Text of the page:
Scientists concern over impact of climate change on Indian agriculture

Amit Mitra Hyderabad Jan 16 | Updated on January 24, 2018

Scientists and researchers struck a note of concern over the projected impact of climate change on Indian agriculture, especially coastal agriculture, and livestock at the just-concluded international conference on Bio-resource and Stress Management here.

Laxman Singh Rathore, director general of Indian Meteorological Department, set the tone for the discussions by pointing out that mean warming in India is likely to be in the range of 1.7 to 2 degree C by 2030 and 3.3 to 4.8 degree by 2080s, relative to pre-industrial times. “Warming is likely to be more over northern parts of India and a rise in night temperatures is likely across the country, except in some small pockets in the peninsular region. Rainfall is likely to decline 5-10 per cent over southern parts, while an increase of 10-20 per cent is likely over other regions,” he said.

Further, projections of monsoon rainfall pattern over the Indian subcontinent indicate that by 2050, a 10 per cent increase in the amount and intensity of rainfall each are likely due to climate change. A one per cent increase in rainfall intensity is estimated to result in soil loss from crop lands by 1.5 per cent.

“Accelerated soil erosion is going to affect production of 27 major crops, including 10 oil seeds and nine pulses, resulting in a loss of production of 16 per cent, which is roughly about 13.4 million tonnes, with oilseeds accounting for 66 per cent,” Rathore said.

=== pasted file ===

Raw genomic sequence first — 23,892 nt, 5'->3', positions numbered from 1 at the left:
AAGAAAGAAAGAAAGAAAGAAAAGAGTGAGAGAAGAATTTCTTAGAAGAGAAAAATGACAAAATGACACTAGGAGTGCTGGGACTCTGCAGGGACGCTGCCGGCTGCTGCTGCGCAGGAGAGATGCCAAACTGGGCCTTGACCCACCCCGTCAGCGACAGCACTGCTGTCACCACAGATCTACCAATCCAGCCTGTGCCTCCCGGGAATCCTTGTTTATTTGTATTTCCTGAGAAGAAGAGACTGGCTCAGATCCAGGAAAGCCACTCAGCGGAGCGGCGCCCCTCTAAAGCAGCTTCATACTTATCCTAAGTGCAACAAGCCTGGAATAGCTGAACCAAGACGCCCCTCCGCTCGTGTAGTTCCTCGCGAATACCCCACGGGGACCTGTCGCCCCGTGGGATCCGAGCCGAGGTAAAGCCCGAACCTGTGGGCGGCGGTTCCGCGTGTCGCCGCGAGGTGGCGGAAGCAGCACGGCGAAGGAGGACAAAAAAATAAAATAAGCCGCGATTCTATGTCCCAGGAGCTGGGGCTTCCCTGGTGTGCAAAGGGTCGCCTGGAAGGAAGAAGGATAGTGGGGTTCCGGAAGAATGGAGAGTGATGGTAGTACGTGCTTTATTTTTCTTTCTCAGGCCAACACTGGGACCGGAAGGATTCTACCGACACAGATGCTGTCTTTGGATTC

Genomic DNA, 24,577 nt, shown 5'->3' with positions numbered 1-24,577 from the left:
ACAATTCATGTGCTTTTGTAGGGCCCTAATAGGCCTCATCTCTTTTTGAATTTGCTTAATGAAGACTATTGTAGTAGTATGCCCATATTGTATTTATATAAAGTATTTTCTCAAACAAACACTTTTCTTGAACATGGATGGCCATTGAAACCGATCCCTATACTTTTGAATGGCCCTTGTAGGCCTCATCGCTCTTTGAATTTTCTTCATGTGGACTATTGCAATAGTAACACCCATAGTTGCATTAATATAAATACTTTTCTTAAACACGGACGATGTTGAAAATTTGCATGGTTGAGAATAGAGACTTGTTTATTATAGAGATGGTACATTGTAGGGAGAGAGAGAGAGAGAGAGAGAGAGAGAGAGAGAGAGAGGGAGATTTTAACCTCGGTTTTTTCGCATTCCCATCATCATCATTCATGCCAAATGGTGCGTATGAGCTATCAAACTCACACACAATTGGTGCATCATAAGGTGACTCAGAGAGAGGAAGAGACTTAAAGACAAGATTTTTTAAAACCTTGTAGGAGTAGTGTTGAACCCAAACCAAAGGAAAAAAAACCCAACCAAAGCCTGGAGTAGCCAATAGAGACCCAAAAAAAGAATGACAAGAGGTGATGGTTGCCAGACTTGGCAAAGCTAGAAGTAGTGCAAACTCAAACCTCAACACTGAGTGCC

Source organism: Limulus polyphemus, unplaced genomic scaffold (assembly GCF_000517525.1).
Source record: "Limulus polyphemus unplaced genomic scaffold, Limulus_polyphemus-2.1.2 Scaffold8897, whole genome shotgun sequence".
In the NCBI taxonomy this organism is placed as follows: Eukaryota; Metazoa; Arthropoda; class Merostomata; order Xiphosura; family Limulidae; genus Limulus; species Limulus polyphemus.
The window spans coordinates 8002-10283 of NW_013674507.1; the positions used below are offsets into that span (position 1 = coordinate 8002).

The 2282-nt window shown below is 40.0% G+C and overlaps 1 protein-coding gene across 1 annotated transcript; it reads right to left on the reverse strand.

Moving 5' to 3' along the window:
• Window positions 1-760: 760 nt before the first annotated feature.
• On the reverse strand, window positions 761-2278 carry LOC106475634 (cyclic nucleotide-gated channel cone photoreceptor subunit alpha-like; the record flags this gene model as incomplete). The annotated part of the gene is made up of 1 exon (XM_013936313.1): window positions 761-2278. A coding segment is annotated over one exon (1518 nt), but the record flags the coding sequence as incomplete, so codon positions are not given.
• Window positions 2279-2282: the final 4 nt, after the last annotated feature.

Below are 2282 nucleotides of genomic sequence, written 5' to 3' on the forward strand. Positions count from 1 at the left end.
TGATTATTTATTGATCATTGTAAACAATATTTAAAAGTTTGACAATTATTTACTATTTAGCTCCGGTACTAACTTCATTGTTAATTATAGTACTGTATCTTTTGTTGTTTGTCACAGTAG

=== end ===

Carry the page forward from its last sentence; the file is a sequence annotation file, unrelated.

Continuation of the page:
D. Raji Reddy, Director of Research at Professor Jayashankar Telangana State Agricultural University, says that increase in temperature due to global warming may fall to 58 million tonnes by 2070 from 76 million tonnes in 2000. “Similarly, decrease in apple yield is observed in Himachal Pradesh due to lower cold periods. Also simulated yield of rice under changed climate scenarios indicate decrease in yield by 9.7 and 18.4 per cent with increase in maximum and minimum temperature by one degree C and two degrees,” he pointed out.

Scientists at the Agro Climate Research Centre at Tamil Nadu Agricultural University have projected that productivity of irrigated rice is likely to reduce by four per cent in the coastal areas, while maize and sorghum yields could fall up to 50 per cent in certain areas.

In the light of this, scientists have called for more strategic research to identify the areas prone to climate change, drought patterns, better water management strategies, breeding of climate ready varieties and climate smart agriculture.

Published on January 16, 2015

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